10
$\begingroup$

Prove $$\left[\dfrac{n+1}{2}\right]+\left[\dfrac{n+2}{4}\right]+\left[\dfrac{n+4}{8}\right]+\left[\dfrac{n+8}{16}\right] + \dots=n$$ where $[x]=\lfloor x\rfloor$

$$$$ It was suggested that somehow I use the identity $[x]=\left[\dfrac x2\right]+\left[\dfrac{x+1}{2}\right]$$$$$After struggling for a while, I realised I wasn't getting anywhere using his hint, probably because I couldn't really understand how I was to use it. Instead I tried to use the Squeeze Theorem by rewriting the $nth$ term of the series (referred to later as S) as$$$$ $$t_n=\left[\dfrac{n+2^k}{2^{k+1}}\right] \text{ where } 0\le k<\infty$$ $$\Rightarrow \dfrac{n+2^k}{2^{k+1}}-1<\left[\dfrac{n+2^k}{2^{k+1}}\right]\le \dfrac{n+2^k}{2^{k+1}}$$ $$$$ $$ \lim_{k\to \infty}(k+1)\left(\dfrac{n+2^k}{2^{k+1}}-1\right)<S\le \lim_{k\to \infty}(k+1)\left( \dfrac{n+2^k}{2^{k+1}}\right)$$

However these bounds are too loose as the limits diverge to $-\infty$ and $\infty$ respectively. $$$$ Could somebody please show me how to prove the series is equal to $n$, either through the given hint, or through the selection of tighter bounds for the Squeeze Theorem? Many thanks!

$\endgroup$
8
$\begingroup$

The first term in your infinite sum (calling it $S(n)$), using the identity, is

$$\left[n\right] - \left[\frac{n}{2}\right]$$

The next term is

$$\left[\frac{n}{2}\right] - \left[\frac{n}{4}\right]$$

The next term is

$$\left[\frac{n}{4}\right] - \left[\frac{n}{8}\right]$$

And so on. So then the partial sum out to the $m$th term, $S(n,m)$, is just $[n] - [n/2^m]$. Taking this as m approaches infinity:

$$\lim_{m \to \infty}S(n, m) = \lim_{m \to \infty}\left(\left[n\right] - \left[\frac{n}{2^m}\right]\right) = \left[n\right] = n.$$

$\endgroup$
  • $\begingroup$ Edited my answer. $\endgroup$ – John Jun 10 '16 at 23:22
  • $\begingroup$ Thank you Sir. Sir I have one last doubt. You've written that $[x]=x$. However, in the original question it wasn't mentioned that $x\in Z$ only. So how can the result you've used be true? $\endgroup$ – user342209 Jun 10 '16 at 23:24
  • $\begingroup$ Or is it that the result holds true only when $n\in Z$? $\endgroup$ – user342209 Jun 10 '16 at 23:25
  • $\begingroup$ I saw that and changed everything to $n$ since that's what the original problem stated. When the variable is $n$ it usually means a whole number, and I did assume that in the last step. But ... you're right, it's an assumption. $\endgroup$ – John Jun 10 '16 at 23:26
  • $\begingroup$ Sir, I just checked another source and there it is mentioned that $n\in\Bbb Z^+$. Thanks a lot for your solution; I really really liked it! $\endgroup$ – user342209 Jun 10 '16 at 23:31
5
$\begingroup$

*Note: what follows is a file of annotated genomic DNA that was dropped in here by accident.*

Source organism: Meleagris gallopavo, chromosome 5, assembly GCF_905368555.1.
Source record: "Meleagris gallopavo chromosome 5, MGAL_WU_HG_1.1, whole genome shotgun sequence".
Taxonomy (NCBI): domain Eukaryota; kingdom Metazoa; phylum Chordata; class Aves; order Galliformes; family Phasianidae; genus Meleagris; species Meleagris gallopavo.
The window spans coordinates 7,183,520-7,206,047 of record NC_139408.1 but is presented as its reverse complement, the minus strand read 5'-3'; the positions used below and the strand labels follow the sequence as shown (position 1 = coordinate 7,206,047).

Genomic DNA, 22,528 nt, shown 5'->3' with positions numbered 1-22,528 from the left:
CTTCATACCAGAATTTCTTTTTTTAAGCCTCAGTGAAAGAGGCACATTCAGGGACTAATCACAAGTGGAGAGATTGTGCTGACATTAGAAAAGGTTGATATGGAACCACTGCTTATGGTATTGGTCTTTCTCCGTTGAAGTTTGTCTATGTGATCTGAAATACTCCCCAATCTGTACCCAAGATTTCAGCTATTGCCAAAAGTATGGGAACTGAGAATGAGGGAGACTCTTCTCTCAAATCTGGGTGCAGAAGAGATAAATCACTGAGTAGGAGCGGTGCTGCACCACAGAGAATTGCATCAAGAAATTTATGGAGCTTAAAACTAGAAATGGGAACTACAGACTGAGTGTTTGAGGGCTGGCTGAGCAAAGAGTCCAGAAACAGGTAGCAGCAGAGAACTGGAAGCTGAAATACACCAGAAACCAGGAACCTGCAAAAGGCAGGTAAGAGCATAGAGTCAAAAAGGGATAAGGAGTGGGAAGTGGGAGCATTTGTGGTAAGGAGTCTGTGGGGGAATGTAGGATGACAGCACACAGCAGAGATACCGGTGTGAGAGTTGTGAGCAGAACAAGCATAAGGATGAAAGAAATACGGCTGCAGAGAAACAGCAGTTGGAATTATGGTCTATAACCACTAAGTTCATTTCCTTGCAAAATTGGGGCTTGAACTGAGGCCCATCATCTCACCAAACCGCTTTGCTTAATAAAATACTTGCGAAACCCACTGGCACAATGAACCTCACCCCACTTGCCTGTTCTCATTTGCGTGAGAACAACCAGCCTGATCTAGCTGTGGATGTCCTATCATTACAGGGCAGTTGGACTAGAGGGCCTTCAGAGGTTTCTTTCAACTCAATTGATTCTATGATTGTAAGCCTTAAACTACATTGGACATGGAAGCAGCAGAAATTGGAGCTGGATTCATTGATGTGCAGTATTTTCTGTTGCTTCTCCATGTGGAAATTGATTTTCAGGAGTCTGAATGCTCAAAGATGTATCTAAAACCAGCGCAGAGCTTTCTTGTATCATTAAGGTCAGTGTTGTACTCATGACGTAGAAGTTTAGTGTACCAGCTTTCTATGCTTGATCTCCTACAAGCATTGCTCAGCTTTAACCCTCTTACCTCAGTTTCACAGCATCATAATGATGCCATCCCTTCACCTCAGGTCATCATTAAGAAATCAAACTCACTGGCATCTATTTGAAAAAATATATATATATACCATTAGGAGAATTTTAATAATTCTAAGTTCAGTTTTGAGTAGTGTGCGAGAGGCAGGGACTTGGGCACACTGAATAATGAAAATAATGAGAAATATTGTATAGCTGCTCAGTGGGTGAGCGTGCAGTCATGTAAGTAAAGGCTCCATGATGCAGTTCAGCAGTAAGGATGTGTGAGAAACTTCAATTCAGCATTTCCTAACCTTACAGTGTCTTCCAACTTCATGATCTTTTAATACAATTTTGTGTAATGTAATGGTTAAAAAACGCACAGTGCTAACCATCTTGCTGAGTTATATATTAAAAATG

For $x=\frac{n}{2^k}$, the identity you have means:

$$\left\lfloor \frac{n}{2^k}\right\rfloor =\left \lfloor \frac{n}{2^{k+1}}\right\rfloor+\left\lfloor \frac{n+2^k}{2^{k+1}}\right\rfloor$$

So prove by induction for any $m\geq 0$ that:

$$ n = \left\lfloor\frac{n}{2^m}\right\rfloor+\sum_{k=0}^{m-1}\left\lfloor\frac{x+2^{k}}{2^{k+1}}\right\rfloor$$

The pick $m$ so that $2^m>n$.

$\endgroup$
  • 1
    $\begingroup$ Thanks Sir. Sir, is there any way other than Induction to proceed with the given hint? It's just that I'm very weak at proofs through Induction, and am quite sure I won't be able to do this one. $\endgroup$ – user342209 Jun 10 '16 at 23:13
  • $\begingroup$ Sir, is there any way to prove the proposition using the Squeeze Theorem? I was unable to select adequately tight bounds. Are there any other bounds which would work out? $\endgroup$ – user342209 Jun 11 '16 at 14:49
3
$\begingroup$

Let's start with the observation that, for any integers $a,b\gt0$,

$$\left\lfloor{a\over b}+{1\over2b}\right\rfloor=\left\lfloor{a\over b}\right\rfloor\quad(*)$$

Now define

$$f(n)=n-\left(\left\lfloor n+1\over2 \right\rfloor+\left\lfloor n+2\over4 \right\rfloor+\left\lfloor n+4\over8 \right\rfloor+\left\lfloor n+8\over16 \right\rfloor+\cdots \right)$$

Then

$$\begin{align} f(2n) &=2n-\left(\left\lfloor 2n+1\over2 \right\rfloor+\left\lfloor 2n+2\over4 \right\rfloor+\left\lfloor 2n+4\over8 \right\rfloor+\left\lfloor 2n+8\over16 \right\rfloor+\cdots \right)\\ &=2n-\left(\left\lfloor n+{1\over2} \right\rfloor+\left\lfloor n+1\over2 \right\rfloor+\left\lfloor n+2\over4 \right\rfloor+\left\lfloor n+4\over8 \right\rfloor+\cdots \right)\\ &=2n-\left(n+\left\lfloor n+1\over2 \right\rfloor+\left\lfloor n+2\over4 \right\rfloor+\left\lfloor n+4\over8 \right\rfloor+\cdots \right)\\ &=f(n) \end{align}$$

and